Right now, around the world, there are probably a million or so people around the world playing Minecraft. The video game, which debuted in November of 2011, is one of the most popular games ever created — depending on what source you go by, more than 100 million people play it at least monthly, and at any given point in time, 1% or so of them are active. With more than 230 million copies sold, Minecraft tops Wikipedia’s list of “best-selling video games.”
Minecraft, though, is different than most other video games. There are no princesses to save, police to run away from, ghosts to avoid, or even root beer to serve. It’s what’s called a “sandbox” game — in most versions, players just connect to a server and explore their surroundings, building what they want and maybe lightly interacting with other players.
And, if you have the time, Minecraft can help you beat real-life governments in their efforts to censor the news.
It should be no surprise that, in some places, freedom of the press doesn’t exist, and reporters and their work is subject to the whims of the government. That’s nothing new. In 1985, a group of French politicians formed an organization called Reporters Without Borders (“RSF,” because it’s “Reporters sans frontières” in French) to “act for the freedom, pluralism, and independence of journalism and defend those who embody these ideals,” per its website. Most of RSF’s work is around awareness — again, in their own words, they “inform about the press freedom situation throughout the world by communicating, every day and in 5 languages, on abuses committed against journalists and on all forms of censorship” But in 2020, they found a way to bypass censorship using the Minecraft universe.
The idea came from Tobi Natterer, a creative director at Berlin DDB, a marketing agency that often partners with RSF. As the Verge reported, “while watching television at home, Natterer noticed that the people on-screen were using a video game in an ostensibly unconventional way. They weren’t actually playing, but were using the in-game chat to speak to each other.” Natterer leaned into his curiosity and did some research, discovering that “countries with press censorship often [have] huge gaming communities.” And in many of those countries, the big gaming platforms are, effectively, ungated. If a journalist tried to publish a controversial story on their media outlet’s website, that may get axed by the government, but if the same story were published in Minecraft, there was no easy way to stop it.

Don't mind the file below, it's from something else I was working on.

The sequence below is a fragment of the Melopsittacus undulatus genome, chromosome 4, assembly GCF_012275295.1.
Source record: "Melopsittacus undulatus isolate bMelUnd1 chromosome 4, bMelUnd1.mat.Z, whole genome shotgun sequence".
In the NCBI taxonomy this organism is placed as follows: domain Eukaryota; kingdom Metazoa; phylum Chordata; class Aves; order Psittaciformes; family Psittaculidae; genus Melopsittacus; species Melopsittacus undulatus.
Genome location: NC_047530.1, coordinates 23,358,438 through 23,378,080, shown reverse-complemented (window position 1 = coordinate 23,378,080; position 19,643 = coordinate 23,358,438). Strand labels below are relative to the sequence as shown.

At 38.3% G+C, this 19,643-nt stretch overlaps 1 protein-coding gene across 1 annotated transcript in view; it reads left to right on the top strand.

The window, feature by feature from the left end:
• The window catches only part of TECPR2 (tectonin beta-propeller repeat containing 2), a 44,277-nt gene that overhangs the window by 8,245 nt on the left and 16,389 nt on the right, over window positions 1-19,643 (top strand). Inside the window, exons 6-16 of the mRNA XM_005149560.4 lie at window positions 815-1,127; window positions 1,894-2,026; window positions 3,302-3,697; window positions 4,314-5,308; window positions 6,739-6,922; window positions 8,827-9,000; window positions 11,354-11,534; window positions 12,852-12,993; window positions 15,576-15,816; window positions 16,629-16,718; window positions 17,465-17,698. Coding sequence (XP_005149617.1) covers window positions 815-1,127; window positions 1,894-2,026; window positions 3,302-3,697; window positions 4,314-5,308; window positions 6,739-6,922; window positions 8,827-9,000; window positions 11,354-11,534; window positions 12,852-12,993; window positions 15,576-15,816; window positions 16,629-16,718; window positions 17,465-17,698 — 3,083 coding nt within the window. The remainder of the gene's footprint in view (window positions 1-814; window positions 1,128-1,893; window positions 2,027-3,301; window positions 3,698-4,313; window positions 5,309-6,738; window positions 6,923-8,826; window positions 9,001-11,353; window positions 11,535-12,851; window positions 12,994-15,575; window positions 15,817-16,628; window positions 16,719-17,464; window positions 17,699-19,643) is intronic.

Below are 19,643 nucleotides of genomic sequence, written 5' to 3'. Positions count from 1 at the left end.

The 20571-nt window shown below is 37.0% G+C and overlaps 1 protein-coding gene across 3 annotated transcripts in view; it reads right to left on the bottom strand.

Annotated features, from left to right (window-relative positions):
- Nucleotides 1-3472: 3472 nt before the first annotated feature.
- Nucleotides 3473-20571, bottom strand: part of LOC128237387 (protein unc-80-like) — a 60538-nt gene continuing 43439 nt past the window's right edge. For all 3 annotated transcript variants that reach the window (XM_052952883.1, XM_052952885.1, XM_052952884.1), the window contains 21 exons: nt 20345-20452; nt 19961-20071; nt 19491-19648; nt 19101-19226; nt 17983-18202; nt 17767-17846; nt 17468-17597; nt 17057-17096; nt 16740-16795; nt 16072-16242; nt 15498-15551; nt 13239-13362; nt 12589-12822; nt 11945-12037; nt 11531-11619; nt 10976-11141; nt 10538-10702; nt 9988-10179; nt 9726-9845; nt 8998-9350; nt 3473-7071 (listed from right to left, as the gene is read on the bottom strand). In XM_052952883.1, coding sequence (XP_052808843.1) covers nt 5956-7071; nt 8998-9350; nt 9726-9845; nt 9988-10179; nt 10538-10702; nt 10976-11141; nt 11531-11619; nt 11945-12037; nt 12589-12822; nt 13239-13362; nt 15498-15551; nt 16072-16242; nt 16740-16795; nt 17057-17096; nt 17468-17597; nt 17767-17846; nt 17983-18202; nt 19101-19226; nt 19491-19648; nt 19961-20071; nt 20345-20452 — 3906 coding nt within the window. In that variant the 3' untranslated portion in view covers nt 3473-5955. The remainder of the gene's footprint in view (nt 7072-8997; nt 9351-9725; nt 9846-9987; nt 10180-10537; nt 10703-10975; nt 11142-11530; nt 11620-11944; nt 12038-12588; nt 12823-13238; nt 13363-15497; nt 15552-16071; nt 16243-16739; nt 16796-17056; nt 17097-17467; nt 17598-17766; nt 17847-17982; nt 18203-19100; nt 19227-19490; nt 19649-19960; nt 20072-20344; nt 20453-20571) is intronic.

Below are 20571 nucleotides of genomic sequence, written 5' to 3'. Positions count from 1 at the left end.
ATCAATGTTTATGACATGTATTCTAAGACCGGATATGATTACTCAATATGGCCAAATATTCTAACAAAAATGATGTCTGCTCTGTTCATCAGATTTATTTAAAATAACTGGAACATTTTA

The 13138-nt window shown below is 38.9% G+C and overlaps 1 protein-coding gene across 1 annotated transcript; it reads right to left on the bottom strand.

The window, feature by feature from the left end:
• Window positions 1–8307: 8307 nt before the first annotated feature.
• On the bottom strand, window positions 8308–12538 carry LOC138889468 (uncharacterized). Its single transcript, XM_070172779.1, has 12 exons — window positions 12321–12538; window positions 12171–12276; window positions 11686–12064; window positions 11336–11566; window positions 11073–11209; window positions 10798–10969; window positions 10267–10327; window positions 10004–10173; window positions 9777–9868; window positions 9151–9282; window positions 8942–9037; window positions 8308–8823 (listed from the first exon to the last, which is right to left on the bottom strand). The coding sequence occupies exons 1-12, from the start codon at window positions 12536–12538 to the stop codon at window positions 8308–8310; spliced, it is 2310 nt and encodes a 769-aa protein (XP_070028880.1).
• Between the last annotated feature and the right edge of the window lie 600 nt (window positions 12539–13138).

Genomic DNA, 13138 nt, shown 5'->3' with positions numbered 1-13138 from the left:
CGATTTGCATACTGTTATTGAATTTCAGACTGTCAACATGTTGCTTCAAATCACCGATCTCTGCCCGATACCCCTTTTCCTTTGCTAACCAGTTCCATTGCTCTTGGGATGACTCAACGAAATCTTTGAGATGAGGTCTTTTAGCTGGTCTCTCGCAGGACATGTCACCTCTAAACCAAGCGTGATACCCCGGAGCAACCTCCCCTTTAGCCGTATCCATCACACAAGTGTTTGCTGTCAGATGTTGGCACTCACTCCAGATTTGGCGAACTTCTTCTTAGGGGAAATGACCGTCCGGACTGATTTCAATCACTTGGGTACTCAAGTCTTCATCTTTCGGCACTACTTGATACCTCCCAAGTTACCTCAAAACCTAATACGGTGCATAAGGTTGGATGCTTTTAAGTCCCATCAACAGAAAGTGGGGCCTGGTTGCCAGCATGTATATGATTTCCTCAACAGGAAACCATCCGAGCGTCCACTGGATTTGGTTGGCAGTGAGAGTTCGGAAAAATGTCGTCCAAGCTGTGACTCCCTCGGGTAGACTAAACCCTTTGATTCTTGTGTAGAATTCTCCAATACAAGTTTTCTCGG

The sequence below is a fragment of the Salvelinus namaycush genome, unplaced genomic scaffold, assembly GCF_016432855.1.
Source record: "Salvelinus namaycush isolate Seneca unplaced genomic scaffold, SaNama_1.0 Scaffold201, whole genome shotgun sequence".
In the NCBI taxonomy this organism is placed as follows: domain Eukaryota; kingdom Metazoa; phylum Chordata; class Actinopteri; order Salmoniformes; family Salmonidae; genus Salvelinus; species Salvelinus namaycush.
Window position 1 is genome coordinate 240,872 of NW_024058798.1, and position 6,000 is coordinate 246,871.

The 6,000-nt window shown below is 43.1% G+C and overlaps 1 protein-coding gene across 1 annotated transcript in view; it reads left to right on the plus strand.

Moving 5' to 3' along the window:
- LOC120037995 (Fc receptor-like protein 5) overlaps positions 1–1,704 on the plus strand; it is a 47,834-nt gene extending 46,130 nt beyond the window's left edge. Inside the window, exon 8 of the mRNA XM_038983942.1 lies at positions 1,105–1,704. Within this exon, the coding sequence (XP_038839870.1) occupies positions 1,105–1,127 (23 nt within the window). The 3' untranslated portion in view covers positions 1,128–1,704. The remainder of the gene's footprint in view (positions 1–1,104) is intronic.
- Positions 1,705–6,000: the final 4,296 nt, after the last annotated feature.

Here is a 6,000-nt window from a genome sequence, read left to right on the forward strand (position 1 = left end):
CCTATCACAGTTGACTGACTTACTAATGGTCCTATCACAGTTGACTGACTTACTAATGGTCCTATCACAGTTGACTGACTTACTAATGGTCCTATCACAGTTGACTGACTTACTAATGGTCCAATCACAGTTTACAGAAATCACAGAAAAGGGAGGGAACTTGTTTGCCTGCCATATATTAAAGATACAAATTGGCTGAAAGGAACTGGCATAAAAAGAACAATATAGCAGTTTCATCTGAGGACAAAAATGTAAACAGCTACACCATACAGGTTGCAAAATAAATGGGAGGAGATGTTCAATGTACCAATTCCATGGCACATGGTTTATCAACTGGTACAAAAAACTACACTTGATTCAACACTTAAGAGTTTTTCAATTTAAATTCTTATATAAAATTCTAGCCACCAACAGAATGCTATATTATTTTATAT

So RSF and DDB partnered with some digital design and Minecraft experts and got to work. Ultimately, they created what they called “The Uncensored Library,” a virtual location on a Minecraft server they host, as seen above. At launch, the Library had six wings — one about RSF itself, and then one each for five nations (Russia, Vietnam, Saudi Arabia, Mexico, and Egypt) featuring previously censored stories published for those audiences. The stories are displayed in Minecraft-styled books, as seen here; it’s not the easiest way to read, but it’s better than nothing.– and the project has been a success regardless. In the years since the LIbrary launched, RSF has added wings for reporting from Brazil, Eritrea, Belarus, and Iran, and significantly updated the Russian wing as well.
Of course, the countries that censor journalists can also ban the Minecraft server, a problem that RSF noted at the Library’s launch. But, per Engadget, the organization “believes the Uncensored Library should be relatively resilient. Anyone can download the necessary map, and Minecraft’s nature makes it easy to host another server if an oppressive country tries to take one down.” Unless the country regulates Internet traffic to an extraordinary degree, new Libraries can pop up as quickly as the government can shut down old ones.
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